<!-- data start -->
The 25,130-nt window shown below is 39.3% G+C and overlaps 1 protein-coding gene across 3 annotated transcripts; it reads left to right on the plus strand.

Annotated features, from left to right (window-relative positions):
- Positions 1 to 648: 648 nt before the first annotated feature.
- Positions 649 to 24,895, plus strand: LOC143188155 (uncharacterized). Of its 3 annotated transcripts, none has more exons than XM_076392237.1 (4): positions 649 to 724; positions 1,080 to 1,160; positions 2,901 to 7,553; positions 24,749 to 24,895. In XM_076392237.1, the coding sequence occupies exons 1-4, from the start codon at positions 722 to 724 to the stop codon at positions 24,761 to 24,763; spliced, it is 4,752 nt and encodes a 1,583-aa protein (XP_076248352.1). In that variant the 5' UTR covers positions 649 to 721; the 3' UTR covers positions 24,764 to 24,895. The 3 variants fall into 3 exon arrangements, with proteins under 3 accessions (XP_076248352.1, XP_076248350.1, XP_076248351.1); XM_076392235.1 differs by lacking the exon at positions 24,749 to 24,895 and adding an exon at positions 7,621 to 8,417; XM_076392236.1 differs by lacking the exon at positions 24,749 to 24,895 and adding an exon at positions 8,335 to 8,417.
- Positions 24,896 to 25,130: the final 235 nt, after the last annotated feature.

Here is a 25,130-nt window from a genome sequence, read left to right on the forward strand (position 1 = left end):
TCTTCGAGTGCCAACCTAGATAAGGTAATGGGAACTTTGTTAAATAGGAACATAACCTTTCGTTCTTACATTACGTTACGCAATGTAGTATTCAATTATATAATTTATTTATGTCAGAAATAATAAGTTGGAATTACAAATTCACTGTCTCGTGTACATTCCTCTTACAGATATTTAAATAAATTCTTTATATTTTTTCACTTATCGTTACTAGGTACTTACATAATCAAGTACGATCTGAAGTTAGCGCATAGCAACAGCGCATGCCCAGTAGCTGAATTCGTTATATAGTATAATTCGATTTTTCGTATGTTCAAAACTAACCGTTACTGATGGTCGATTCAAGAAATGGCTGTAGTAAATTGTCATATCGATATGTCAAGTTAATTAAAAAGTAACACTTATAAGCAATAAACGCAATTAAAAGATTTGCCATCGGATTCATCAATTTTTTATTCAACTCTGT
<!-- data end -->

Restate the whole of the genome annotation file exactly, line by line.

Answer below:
The 25,130-nt window shown below is 39.3% G+C and overlaps 1 protein-coding gene across 3 annotated transcripts; it reads left to right on the plus strand.

Annotated features, from left to right (window-relative positions):
- Positions 1 to 648: 648 nt before the first annotated feature.
- Positions 649 to 24,895, plus strand: LOC143188155 (uncharacterized). Of its 3 annotated transcripts, none has more exons than XM_076392237.1 (4): positions 649 to 724; positions 1,080 to 1,160; positions 2,901 to 7,553; positions 24,749 to 24,895. In XM_076392237.1, the coding sequence occupies exons 1-4, from the start codon at positions 722 to 724 to the stop codon at positions 24,761 to 24,763; spliced, it is 4,752 nt and encodes a 1,583-aa protein (XP_076248352.1). In that variant the 5' UTR covers positions 649 to 721; the 3' UTR covers positions 24,764 to 24,895. The 3 variants fall into 3 exon arrangements, with proteins under 3 accessions (XP_076248352.1, XP_076248350.1, XP_076248351.1); XM_076392235.1 differs by lacking the exon at positions 24,749 to 24,895 and adding an exon at positions 7,621 to 8,417; XM_076392236.1 differs by lacking the exon at positions 24,749 to 24,895 and adding an exon at positions 8,335 to 8,417.
- Positions 24,896 to 25,130: the final 235 nt, after the last annotated feature.

Here is a 25,130-nt window from a genome sequence, read left to right on the forward strand (position 1 = left end):
TCTTCGAGTGCCAACCTAGATAAGGTAATGGGAACTTTGTTAAATAGGAACATAACCTTTCGTTCTTACATTACGTTACGCAATGTAGTATTCAATTATATAATTTATTTATGTCAGAAATAATAAGTTGGAATTACAAATTCACTGTCTCGTGTACATTCCTCTTACAGATATTTAAATAAATTCTTTATATTTTTTCACTTATCGTTACTAGGTACTTACATAATCAAGTACGATCTGAAGTTAGCGCATAGCAACAGCGCATGCCCAGTAGCTGAATTCGTTATATAGTATAATTCGATTTTTCGTATGTTCAAAACTAACCGTTACTGATGGTCGATTCAAGAAATGGCTGTAGTAAATTGTCATATCGATATGTCAAGTTAATTAAAAAGTAACACTTATAAGCAATAAACGCAATTAAAAGATTTGCCATCGGATTCATCAATTTTTTATTCAACTCTGT